Johnny Depp and I have quite a bit in common. Besides an abiding love for Winona Ryder, we both are fans of the procreant 20th century folk musician Woody Guthrie, a man who purportedly wrote over 1,000 songs.
Unfortunately, Mr. Depp, the actor, not me, the writer, has begun the task of editing Guthrie’s unpublished Dustbowl-era novel written nigh on 60 years ago. Why this sudden interest in Guthrie, a man known as much for agitation as he is for his socialist leanings and predilection for sexual adventure? July 14 would have been his 100th birthday.
So it would seem a celebration is in order and that’s what musician Chris Sand has in mind for the Woody Guthrie 100th Birthday Bash at the Union Hall. Sand supposes that “Guthrie is America: Whitman, Twain and all that encapsulates what is good and artistic and makes [America] colorful.”
The bash celebrates all things Guthrie, including his second wife’s vocation as a dancer (she and Guthrie met while she was choreographing dances to some of his tunes). The Bare Bait Dance Co. performs pieces inspired by rural life during the Depression era, while actor Jeff Medley explores the poetry of Guthrie’s writing with a recitation of some of the populist musician’s work. Portland, Ore.’s Fast Rattler provides an authentic taste of down home protest music. Their style swings from rough and rowdy bootstompers to glum tales about the folly of man. Brendan Phillips, the son of the late musician and union organizer Utah Phillips, performs in the group and shares a similar storytelling bent.
Chris Sands & the Big MT perform country-folk. Some may know Sand as the “Rappin’ Cowboy,” a moniker that is self-explanatory. A documentary about Sand, Roll Out, Cowboy, which was shown at the Big Sky Documentary Film Festival, has its official DVD release at the bash as well.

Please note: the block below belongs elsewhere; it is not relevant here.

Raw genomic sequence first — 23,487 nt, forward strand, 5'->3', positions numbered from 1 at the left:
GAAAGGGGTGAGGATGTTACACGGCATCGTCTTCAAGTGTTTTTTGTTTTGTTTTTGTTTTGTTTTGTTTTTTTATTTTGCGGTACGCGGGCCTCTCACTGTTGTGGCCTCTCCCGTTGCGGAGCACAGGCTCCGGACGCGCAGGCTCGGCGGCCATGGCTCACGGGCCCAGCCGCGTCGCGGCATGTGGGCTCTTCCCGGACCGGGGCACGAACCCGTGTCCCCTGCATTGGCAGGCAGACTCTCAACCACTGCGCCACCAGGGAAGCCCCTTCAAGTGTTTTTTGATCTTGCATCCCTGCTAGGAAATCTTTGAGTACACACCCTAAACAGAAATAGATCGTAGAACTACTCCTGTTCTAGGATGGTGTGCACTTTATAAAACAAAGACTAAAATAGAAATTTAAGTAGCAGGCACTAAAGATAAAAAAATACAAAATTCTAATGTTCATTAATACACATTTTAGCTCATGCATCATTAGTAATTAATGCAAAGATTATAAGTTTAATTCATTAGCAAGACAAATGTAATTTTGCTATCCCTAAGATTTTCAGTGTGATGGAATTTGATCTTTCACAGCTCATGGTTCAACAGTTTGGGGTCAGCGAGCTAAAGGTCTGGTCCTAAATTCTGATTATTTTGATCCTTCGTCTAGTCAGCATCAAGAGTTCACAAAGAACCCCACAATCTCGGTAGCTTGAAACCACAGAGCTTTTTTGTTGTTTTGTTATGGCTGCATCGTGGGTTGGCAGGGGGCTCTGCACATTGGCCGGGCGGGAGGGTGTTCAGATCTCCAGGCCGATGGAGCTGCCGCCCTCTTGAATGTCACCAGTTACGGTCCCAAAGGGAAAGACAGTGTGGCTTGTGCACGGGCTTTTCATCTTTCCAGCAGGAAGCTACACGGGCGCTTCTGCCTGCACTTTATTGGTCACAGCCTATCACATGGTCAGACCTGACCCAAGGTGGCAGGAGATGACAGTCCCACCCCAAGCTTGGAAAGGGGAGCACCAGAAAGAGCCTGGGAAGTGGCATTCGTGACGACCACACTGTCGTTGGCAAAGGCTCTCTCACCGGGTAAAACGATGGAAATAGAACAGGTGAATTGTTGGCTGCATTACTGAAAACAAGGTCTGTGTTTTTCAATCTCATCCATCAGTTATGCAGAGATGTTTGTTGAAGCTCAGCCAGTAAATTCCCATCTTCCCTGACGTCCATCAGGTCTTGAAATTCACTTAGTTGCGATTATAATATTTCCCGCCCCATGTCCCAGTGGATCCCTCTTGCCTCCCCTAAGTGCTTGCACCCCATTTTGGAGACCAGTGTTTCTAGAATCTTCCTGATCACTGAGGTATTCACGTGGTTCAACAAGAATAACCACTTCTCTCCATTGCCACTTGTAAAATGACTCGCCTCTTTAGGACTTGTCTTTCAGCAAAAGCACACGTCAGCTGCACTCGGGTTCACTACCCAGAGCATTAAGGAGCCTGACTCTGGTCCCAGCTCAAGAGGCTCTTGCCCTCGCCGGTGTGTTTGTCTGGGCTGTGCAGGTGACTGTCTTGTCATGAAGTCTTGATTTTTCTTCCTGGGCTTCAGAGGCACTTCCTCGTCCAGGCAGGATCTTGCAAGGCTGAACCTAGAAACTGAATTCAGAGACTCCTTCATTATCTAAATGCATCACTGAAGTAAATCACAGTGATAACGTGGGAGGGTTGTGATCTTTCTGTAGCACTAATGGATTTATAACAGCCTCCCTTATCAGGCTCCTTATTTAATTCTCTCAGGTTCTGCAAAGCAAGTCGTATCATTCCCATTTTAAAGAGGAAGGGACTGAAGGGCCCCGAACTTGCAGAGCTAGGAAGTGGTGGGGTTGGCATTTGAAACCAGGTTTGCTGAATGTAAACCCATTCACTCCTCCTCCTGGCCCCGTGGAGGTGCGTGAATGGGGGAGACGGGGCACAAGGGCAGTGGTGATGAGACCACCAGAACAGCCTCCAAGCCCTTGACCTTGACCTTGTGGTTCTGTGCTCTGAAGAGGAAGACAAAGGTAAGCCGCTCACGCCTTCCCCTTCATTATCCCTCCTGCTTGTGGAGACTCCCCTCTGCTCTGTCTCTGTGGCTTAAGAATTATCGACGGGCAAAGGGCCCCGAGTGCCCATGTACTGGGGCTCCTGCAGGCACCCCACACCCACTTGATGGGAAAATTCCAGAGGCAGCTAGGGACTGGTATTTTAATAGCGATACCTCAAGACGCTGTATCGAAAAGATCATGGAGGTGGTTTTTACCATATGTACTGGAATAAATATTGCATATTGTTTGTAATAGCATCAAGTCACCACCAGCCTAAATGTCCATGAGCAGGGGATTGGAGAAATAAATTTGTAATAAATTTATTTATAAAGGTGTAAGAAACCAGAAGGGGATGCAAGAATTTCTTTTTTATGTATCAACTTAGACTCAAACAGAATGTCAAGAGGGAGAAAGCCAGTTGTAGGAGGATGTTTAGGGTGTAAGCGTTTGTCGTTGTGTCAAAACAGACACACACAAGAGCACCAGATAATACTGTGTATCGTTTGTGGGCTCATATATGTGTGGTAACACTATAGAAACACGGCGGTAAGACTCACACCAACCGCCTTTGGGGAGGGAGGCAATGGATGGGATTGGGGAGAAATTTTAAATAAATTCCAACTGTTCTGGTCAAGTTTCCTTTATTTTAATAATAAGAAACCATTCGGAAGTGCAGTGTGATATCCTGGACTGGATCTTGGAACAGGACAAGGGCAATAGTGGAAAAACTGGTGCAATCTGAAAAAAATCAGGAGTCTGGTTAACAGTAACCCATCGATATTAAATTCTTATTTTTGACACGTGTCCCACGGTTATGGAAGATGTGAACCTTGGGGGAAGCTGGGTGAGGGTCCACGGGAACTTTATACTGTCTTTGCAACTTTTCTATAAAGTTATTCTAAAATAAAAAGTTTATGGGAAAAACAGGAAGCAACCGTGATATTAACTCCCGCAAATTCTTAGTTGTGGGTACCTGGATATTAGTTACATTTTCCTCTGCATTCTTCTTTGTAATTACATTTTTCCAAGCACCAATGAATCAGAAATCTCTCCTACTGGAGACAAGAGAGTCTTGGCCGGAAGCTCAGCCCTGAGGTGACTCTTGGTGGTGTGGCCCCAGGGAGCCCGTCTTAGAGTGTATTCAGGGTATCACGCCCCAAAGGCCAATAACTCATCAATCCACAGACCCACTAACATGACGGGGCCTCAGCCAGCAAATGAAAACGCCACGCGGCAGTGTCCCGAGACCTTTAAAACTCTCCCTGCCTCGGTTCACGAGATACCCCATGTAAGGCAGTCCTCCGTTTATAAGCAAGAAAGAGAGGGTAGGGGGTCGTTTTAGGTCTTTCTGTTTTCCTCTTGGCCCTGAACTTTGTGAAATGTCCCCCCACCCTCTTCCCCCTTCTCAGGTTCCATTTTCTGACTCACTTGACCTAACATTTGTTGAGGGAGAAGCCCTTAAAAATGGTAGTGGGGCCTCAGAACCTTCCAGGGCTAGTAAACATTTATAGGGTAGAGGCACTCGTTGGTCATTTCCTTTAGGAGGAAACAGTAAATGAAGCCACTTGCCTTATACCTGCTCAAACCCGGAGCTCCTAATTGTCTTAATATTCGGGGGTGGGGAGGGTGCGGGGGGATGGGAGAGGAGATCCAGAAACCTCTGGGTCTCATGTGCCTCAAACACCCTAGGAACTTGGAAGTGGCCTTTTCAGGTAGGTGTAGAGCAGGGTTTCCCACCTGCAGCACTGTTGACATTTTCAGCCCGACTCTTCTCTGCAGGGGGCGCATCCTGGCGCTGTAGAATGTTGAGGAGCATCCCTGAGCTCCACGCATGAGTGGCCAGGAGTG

If Guthrie were alive today, what would he think of our country? Obviously, he would be unimpressed with our international war-mongering and the greedy ways of the Wall Street financial system and, musically, he might be moved to gripe about the Top-40 tunes that suggest money is the root of all happiness. Yet there is an air of protest in this country, both in the Occupy movement and in the Tea Party movement as well. The average person doesn’t know what exactly is wrong, but wants something done about it. Sand would say our collective malaise and the desire for artists and others to take it to the streets and speak collectively of the country’s ills is proof that “the essence of Woody is more alive than ever.”
WHAT: Woody Guthrie 100th Birthday Bash
WHO: Fast Rattler, Dear Sister Killdeer, Chris Sand & the Big MT, Bare Bait Dance Co., Jeff Medly and Jennifer Combe
WHEN: Fri., July 13, at 8 PM
WHERE: Union Hall, 208 E. Main St. (above the Union Club)
HOW MUCH: $5-$15 sliding scale